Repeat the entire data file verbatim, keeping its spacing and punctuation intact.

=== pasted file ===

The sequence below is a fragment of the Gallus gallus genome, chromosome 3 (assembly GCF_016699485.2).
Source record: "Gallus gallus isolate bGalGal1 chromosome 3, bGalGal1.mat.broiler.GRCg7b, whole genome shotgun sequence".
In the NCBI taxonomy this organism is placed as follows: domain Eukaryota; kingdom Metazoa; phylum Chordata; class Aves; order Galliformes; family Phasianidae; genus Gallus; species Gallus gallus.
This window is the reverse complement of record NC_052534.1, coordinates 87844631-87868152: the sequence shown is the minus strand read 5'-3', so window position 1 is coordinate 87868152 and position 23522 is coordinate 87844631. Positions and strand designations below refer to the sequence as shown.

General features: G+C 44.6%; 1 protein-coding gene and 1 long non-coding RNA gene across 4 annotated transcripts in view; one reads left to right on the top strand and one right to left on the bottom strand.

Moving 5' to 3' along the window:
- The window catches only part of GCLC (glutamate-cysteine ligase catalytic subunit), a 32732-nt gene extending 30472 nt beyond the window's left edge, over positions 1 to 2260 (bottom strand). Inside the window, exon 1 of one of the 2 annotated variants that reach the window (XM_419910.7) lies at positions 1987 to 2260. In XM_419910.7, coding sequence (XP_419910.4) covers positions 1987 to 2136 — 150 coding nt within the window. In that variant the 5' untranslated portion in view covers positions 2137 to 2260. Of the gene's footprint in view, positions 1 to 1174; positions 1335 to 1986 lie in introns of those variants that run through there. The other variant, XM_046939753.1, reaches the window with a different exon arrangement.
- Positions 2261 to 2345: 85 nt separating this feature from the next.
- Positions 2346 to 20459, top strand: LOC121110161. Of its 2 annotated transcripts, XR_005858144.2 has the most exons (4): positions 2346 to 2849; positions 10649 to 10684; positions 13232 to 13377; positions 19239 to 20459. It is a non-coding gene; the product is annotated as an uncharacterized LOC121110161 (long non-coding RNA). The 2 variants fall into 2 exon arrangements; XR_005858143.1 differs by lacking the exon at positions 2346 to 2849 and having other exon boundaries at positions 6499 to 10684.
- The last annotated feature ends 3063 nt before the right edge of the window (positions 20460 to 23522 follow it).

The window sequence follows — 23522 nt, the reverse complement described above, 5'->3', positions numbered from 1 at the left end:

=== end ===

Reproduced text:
The sequence below is a fragment of the Gallus gallus genome, chromosome 3 (assembly GCF_016699485.2).
Source record: "Gallus gallus isolate bGalGal1 chromosome 3, bGalGal1.mat.broiler.GRCg7b, whole genome shotgun sequence".
In the NCBI taxonomy this organism is placed as follows: domain Eukaryota; kingdom Metazoa; phylum Chordata; class Aves; order Galliformes; family Phasianidae; genus Gallus; species Gallus gallus.
This window is the reverse complement of record NC_052534.1, coordinates 87844631-87868152: the sequence shown is the minus strand read 5'-3', so window position 1 is coordinate 87868152 and position 23522 is coordinate 87844631. Positions and strand designations below refer to the sequence as shown.

General features: G+C 44.6%; 1 protein-coding gene and 1 long non-coding RNA gene across 4 annotated transcripts in view; one reads left to right on the top strand and one right to left on the bottom strand.

Moving 5' to 3' along the window:
- The window catches only part of GCLC (glutamate-cysteine ligase catalytic subunit), a 32732-nt gene extending 30472 nt beyond the window's left edge, over positions 1 to 2260 (bottom strand). Inside the window, exon 1 of one of the 2 annotated variants that reach the window (XM_419910.7) lies at positions 1987 to 2260. In XM_419910.7, coding sequence (XP_419910.4) covers positions 1987 to 2136 — 150 coding nt within the window. In that variant the 5' untranslated portion in view covers positions 2137 to 2260. Of the gene's footprint in view, positions 1 to 1174; positions 1335 to 1986 lie in introns of those variants that run through there. The other variant, XM_046939753.1, reaches the window with a different exon arrangement.
- Positions 2261 to 2345: 85 nt separating this feature from the next.
- Positions 2346 to 20459, top strand: LOC121110161. Of its 2 annotated transcripts, XR_005858144.2 has the most exons (4): positions 2346 to 2849; positions 10649 to 10684; positions 13232 to 13377; positions 19239 to 20459. It is a non-coding gene; the product is annotated as an uncharacterized LOC121110161 (long non-coding RNA). The 2 variants fall into 2 exon arrangements; XR_005858143.1 differs by lacking the exon at positions 2346 to 2849 and having other exon boundaries at positions 6499 to 10684.
- The last annotated feature ends 3063 nt before the right edge of the window (positions 20460 to 23522 follow it).

The window sequence follows — 23522 nt, the reverse complement described above, 5'->3', positions numbered from 1 at the left end: